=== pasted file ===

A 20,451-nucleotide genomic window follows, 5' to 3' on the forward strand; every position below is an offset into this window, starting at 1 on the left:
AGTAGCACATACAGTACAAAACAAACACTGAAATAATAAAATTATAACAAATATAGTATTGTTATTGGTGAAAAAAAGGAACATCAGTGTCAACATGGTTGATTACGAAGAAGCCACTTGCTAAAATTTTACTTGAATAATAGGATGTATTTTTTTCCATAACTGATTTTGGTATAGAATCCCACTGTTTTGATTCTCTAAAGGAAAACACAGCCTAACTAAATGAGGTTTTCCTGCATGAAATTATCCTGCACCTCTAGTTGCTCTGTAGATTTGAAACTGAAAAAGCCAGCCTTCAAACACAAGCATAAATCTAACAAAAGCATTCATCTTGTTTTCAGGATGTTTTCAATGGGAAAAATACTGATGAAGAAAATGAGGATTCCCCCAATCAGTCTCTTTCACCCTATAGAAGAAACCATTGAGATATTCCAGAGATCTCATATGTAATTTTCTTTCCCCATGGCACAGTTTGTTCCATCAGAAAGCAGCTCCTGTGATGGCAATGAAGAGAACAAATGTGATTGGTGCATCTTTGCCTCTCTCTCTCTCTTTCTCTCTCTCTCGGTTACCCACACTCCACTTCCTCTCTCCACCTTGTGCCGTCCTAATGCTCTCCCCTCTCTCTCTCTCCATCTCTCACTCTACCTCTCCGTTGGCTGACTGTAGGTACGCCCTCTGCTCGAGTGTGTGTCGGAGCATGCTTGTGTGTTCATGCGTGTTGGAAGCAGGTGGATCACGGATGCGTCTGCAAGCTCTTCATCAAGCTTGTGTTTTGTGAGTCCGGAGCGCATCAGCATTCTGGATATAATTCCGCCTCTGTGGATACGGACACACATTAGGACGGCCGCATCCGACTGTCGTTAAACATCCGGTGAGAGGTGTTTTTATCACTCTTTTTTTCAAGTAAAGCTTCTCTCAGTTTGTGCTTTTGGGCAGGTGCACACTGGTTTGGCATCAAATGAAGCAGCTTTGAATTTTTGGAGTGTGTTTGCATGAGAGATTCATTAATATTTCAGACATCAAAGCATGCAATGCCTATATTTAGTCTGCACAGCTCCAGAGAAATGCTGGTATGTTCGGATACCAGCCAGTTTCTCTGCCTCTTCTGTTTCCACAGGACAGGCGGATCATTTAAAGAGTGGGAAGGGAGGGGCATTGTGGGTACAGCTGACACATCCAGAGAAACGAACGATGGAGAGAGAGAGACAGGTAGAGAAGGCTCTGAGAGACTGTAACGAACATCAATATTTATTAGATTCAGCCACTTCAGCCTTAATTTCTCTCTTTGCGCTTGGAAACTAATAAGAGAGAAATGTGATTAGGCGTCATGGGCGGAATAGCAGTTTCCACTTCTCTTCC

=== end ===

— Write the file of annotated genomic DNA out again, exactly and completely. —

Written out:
A 20,451-nucleotide genomic window follows, 5' to 3' on the forward strand; every position below is an offset into this window, starting at 1 on the left:
AGTAGCACATACAGTACAAAACAAACACTGAAATAATAAAATTATAACAAATATAGTATTGTTATTGGTGAAAAAAAGGAACATCAGTGTCAACATGGTTGATTACGAAGAAGCCACTTGCTAAAATTTTACTTGAATAATAGGATGTATTTTTTTCCATAACTGATTTTGGTATAGAATCCCACTGTTTTGATTCTCTAAAGGAAAACACAGCCTAACTAAATGAGGTTTTCCTGCATGAAATTATCCTGCACCTCTAGTTGCTCTGTAGATTTGAAACTGAAAAAGCCAGCCTTCAAACACAAGCATAAATCTAACAAAAGCATTCATCTTGTTTTCAGGATGTTTTCAATGGGAAAAATACTGATGAAGAAAATGAGGATTCCCCCAATCAGTCTCTTTCACCCTATAGAAGAAACCATTGAGATATTCCAGAGATCTCATATGTAATTTTCTTTCCCCATGGCACAGTTTGTTCCATCAGAAAGCAGCTCCTGTGATGGCAATGAAGAGAACAAATGTGATTGGTGCATCTTTGCCTCTCTCTCTCTCTTTCTCTCTCTCTCGGTTACCCACACTCCACTTCCTCTCTCCACCTTGTGCCGTCCTAATGCTCTCCCCTCTCTCTCTCTCCATCTCTCACTCTACCTCTCCGTTGGCTGACTGTAGGTACGCCCTCTGCTCGAGTGTGTGTCGGAGCATGCTTGTGTGTTCATGCGTGTTGGAAGCAGGTGGATCACGGATGCGTCTGCAAGCTCTTCATCAAGCTTGTGTTTTGTGAGTCCGGAGCGCATCAGCATTCTGGATATAATTCCGCCTCTGTGGATACGGACACACATTAGGACGGCCGCATCCGACTGTCGTTAAACATCCGGTGAGAGGTGTTTTTATCACTCTTTTTTTCAAGTAAAGCTTCTCTCAGTTTGTGCTTTTGGGCAGGTGCACACTGGTTTGGCATCAAATGAAGCAGCTTTGAATTTTTGGAGTGTGTTTGCATGAGAGATTCATTAATATTTCAGACATCAAAGCATGCAATGCCTATATTTAGTCTGCACAGCTCCAGAGAAATGCTGGTATGTTCGGATACCAGCCAGTTTCTCTGCCTCTTCTGTTTCCACAGGACAGGCGGATCATTTAAAGAGTGGGAAGGGAGGGGCATTGTGGGTACAGCTGACACATCCAGAGAAACGAACGATGGAGAGAGAGAGACAGGTAGAGAAGGCTCTGAGAGACTGTAACGAACATCAATATTTATTAGATTCAGCCACTTCAGCCTTAATTTCTCTCTTTGCGCTTGGAAACTAATAAGAGAGAAATGTGATTAGGCGTCATGGGCGGAATAGCAGTTTCCACTTCTCTTCC